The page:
"In general, the Equal Protection Clause requires that state actors treat similarly situated people alike." Bogren v. Minnesota, 236 F.3d 399, 408 (8th Cir. 2000). "State actors may, however, treat dissimilarly situated people dissimilarly without running afoul of the protections afforded by the clause." Id. The appellants must, as a threshold matter, demonstrate that the Park Board treated them differently than similarly situated officers. Further, because the appellants are not members of a suspect class and their claims do not involve a fundamental right, their federal equal protection claim is subject to rational basis review. Koscielski v. City of Minneapolis, 435 F.3d 898, 901 (8th Cir. 2006). "Under this review, a court must reject an equal protection challenge to a statutory classification if there is any reasonably conceivable state of facts that could provide a rational basis for the classification." Carter v. Arkansas, 392 F.3d 965, 968 (8th Cir. 2004) (internal quotation omitted). Indeed, even " [u]nequal application of the regulations in question . . . does not violate equal protection unless there is shown to be present in it an element of intentional or purposeful discrimination." Cent. Airlines, Inc. v. United States, 138 F.3d 333, 335 (8th Cir. 1998) (internal quotation omitted).

The governmentally established "classification" challenged by the appellants is that of retiree, which they claim was a status forced upon them by the MPD. They are not challenging a statutory or legislative classification per se, although the effect of the purportedly forced retirement led to an alleged unequal application of contract and statutory provisions by the Park Board. The district court used the appellants' retired status as a means of demonstrating that the two groups were, in fact, distinct, determining that the appellants [491 F.3d 748] 748 chose to retire. The Park Board maintains this approach in their briefs on appeal, claiming it is absurd for the appellants to remain steadfast to their claim that they were forced to retire. But, regardless of the district court's and Park Board's assertions that the appellants had a choice whether or not to retire and that section 423B.12 does not require them to retire, we view the evidence as set forth by the appellants at this stage in the light most favorable to them—namely that the MPD and state law gave them no alternative.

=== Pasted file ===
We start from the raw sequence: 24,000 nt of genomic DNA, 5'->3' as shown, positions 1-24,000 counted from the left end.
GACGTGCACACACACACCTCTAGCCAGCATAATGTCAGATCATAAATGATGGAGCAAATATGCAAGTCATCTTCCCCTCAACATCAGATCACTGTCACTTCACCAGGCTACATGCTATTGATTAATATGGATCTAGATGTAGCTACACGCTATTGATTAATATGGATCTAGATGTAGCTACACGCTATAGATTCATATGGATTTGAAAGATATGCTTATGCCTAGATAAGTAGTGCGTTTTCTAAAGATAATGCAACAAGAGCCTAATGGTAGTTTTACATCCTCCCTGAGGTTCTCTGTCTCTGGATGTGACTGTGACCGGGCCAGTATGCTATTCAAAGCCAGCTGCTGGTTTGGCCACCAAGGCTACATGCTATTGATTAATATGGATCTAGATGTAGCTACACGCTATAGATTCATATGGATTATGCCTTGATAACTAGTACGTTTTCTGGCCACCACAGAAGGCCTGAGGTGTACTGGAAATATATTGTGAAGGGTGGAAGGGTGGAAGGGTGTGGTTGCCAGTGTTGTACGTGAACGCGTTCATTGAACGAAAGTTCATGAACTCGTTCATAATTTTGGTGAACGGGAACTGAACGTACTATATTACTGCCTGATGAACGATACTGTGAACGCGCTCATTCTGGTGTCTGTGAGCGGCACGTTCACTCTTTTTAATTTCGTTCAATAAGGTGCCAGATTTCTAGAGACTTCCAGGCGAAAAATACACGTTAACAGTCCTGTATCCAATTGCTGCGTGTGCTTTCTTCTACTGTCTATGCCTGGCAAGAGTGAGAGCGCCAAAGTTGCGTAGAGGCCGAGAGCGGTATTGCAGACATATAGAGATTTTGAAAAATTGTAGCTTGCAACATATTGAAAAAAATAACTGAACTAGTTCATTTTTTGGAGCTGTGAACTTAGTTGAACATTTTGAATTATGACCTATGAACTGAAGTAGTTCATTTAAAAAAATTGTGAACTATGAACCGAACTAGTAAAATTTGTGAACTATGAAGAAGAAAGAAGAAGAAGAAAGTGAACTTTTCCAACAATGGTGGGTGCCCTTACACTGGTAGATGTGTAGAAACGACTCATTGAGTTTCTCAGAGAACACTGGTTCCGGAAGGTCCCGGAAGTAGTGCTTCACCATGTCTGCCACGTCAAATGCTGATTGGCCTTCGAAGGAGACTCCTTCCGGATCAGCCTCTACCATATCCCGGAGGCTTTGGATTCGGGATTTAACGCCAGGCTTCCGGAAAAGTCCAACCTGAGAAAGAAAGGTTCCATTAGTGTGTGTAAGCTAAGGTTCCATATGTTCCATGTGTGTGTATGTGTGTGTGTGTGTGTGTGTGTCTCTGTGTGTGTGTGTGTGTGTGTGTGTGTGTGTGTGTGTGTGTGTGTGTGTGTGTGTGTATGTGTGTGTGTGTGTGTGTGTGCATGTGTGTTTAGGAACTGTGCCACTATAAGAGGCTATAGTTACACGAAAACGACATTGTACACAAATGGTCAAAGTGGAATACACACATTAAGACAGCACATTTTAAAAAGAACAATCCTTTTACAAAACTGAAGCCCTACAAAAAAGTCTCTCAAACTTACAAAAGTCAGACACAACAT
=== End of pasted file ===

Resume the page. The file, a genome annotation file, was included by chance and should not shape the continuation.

According to the appellants, " [t]his is a situation in which defendant has created, by its own action, two groups of citizens, and chosen [sic] to use the distinction that it itself created as a basis for paying one group less than the other." However, what the appellants fail to address is that they were never similarly situated in all respects with the officers to which they compare themselves: the appellants were all members of the MPRA and the other officers were all members of PERA. According to the appellants, the City of Minneapolis, acting through the MPD, determined that their retirement was required under the MPRA in order for them to best preserve their well-earned pension benefits. Appellant Ganley affied to that fact as well, stating that it was his understanding, after serving on the MPRA Board, that he was obligated under section 423B to collect his pension at the time he ceased being a MPD officer. Thus, as we see it, the appellants became "retirees" because of their participation in the MPRA and the MPD's supposed determination that they must retire, rather than through any distinction created by the Park Board. So, while the appellants argue that their participation in the MPRA pension plan with its different options and obligations than under the PERA pension arrangement makes "no difference" with respect to their claim, we hold that it makes an outcome determinative difference.